3. The Inner Meaning
There is however a second meaning to our parable.
It will not have escaped the observation of the shrewd reader that the bureaucracy which destroys human relationships in our parable is not the state, but a voluntary organisation -a good neighbours scheme; in fact, a local initiative. And this leads us nearer to the heart of the matter.
Like most problems of opposites in human life, the problem of the conflict between organisation and spirit, structure and spontaneity, form and matter, cannot be resolved by opting for one side or the other. We will never escape from this conflict, because it is part of the very structure of existence. The sap which rises through the trees in Spring and bursts into blossom, flows through the intricate channels of the structure of the tree, which its flow helps to create. The human family, the most important and durable of all local initiatives depends for its vitality on complex structure of rules and relationships which are only too easily ruptured. Organisation and spirit are complementary in the most radical sense, that neither can exist without the other.
The way forward then is to reconcile and to heal, to make sure that each side appreciates its dependence on the other, understands that its vitality derives from the other; and that apparent conflict should be resolved into a deeper unity.
This means that we have to move towards the concept of the ‘enabling’ state. The state does not exist to provide, but to enable; to release and channel energy -in particular the energy of local initiatives. But local initiatives are not ‘pure spirit’; they are themselves organisational systems, they also contain potential conflict, and have to learn the art of enabling, the art of releasing energy. They are certainly pioneers in defining the role of local communities in relation to the state -but this is by no means a conflict of pure spirit versus dead matter, of good versus evil. It is rather one aspect of a problem which local initiatives must also cope with in their own organisations -and which every individual has to cope with in his own life. Even the good lady in OK” parable had to cope with the organisation of the old man’s household chores.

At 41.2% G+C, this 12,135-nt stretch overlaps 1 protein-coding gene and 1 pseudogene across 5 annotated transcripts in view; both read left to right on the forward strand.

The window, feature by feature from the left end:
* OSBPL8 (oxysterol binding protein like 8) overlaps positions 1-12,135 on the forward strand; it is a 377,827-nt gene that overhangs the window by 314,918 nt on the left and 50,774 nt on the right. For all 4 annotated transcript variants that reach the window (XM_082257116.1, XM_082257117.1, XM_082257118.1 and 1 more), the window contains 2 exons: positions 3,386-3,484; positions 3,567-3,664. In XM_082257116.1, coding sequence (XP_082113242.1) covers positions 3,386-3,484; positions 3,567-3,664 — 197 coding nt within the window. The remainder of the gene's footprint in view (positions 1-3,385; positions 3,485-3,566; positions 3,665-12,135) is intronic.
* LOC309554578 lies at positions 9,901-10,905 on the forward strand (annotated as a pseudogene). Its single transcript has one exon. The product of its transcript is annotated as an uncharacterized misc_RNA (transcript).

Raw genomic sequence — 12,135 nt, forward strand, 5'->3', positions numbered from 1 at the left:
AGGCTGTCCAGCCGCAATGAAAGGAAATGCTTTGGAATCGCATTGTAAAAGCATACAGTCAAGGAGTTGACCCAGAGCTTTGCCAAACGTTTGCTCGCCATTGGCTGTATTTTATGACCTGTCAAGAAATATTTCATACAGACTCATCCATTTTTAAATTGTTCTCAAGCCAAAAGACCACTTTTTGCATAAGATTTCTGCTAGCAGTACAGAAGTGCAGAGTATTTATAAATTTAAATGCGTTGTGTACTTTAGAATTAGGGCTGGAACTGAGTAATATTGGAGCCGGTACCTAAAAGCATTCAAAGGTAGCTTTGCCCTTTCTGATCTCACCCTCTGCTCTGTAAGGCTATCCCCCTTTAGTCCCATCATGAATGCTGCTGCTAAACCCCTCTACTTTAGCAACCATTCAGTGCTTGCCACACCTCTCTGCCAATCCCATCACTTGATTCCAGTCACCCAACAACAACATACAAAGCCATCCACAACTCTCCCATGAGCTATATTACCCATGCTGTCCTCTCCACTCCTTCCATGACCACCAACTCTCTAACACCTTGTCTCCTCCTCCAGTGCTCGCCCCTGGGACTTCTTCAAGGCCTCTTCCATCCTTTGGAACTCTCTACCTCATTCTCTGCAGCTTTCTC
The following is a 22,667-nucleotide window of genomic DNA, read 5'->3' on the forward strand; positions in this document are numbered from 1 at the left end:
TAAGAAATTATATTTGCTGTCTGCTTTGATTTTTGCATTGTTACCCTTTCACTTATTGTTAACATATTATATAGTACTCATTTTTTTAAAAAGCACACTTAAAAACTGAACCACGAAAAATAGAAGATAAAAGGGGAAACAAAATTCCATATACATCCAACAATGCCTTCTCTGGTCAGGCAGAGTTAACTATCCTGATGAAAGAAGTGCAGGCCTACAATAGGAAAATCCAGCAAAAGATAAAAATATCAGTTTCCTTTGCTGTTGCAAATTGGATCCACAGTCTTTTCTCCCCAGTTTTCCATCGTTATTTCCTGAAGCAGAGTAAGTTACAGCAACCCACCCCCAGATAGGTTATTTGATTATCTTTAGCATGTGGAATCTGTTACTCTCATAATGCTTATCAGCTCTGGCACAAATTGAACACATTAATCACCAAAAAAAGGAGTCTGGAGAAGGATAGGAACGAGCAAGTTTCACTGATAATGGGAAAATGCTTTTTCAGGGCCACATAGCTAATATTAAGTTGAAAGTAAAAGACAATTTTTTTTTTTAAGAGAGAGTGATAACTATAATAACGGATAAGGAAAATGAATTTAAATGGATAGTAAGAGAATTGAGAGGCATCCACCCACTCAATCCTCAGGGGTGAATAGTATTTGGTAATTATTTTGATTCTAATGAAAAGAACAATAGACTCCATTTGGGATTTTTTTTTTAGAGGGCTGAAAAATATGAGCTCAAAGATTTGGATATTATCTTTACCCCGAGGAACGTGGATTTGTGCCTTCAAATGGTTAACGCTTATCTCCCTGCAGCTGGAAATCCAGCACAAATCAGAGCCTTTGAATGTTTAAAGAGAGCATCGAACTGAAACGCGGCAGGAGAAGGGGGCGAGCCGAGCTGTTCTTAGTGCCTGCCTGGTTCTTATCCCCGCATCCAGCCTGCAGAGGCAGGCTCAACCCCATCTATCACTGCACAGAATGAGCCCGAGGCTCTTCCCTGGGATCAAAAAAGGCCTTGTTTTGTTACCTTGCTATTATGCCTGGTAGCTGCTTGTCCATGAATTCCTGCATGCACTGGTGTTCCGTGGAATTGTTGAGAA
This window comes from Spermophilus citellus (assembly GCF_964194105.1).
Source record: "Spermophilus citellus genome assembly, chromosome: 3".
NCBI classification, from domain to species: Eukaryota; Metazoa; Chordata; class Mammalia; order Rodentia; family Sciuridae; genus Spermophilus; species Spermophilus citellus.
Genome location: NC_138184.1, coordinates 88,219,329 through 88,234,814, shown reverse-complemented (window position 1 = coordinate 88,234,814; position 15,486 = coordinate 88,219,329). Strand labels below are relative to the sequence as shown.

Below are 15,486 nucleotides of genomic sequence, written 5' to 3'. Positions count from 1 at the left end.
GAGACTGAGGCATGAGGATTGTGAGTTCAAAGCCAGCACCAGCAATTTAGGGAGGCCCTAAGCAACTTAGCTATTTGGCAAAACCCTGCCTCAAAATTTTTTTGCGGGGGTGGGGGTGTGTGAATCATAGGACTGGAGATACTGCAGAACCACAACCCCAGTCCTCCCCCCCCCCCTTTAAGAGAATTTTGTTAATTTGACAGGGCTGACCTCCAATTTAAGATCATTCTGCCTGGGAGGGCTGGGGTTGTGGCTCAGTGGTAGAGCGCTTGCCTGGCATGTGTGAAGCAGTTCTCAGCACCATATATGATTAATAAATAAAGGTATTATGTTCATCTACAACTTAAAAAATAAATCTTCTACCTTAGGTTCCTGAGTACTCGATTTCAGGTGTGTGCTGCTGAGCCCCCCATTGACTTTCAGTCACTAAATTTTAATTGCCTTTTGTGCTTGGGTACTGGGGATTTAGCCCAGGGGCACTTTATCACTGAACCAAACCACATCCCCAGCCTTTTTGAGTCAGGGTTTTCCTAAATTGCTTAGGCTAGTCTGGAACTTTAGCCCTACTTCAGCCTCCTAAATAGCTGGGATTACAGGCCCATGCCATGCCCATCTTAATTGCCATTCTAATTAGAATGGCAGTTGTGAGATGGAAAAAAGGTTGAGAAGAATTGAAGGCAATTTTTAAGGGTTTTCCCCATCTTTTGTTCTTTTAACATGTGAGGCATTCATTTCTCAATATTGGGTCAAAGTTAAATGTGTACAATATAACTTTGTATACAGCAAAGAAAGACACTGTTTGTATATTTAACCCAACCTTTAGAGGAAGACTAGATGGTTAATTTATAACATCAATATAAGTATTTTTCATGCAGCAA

4. The Profiles
We have indeed erred on the side of large-scale provision and bureaucratisation in health and social services. But the answer is not just to remove the superstructure. An organisational response is needed, and that is precisely what all the local initiatives described in the following pages are. They are all organisations. In many suburban areas, where more basic human kinship communities have been destroyed, a system must be developed to enable them to be re-formed. In the same way the state must enable local initiatives to grow and prosper; for the essence of the local initiative response is that it is on a human scale. Local initiatives are able to tap the formidable creative energies of local leaders fired with a vision, to channel the enormous capacity for love and care which are latent within all communities but which need to be released through personal contact and infection. Government at all levels must learn how to relate to this powerful force; and this learning process is happening wherever vital local initiatives exist, at the interface between the local initiative and the government structure. It is only through the living experience at this interface that the ‘enabling state’ can come into being; and that is why it is vital that the lessons implicit in these profiles are learnt and assimilated.
Releasing the energy of local communities is like splitting the atom -it is very hard to do, but the results in terms of energy release are incalculable. This energy however also needs to be channelled and directed, in order to create the vital fabric of a healthy and caring human community.
The following profiles provide the text for this learning experience.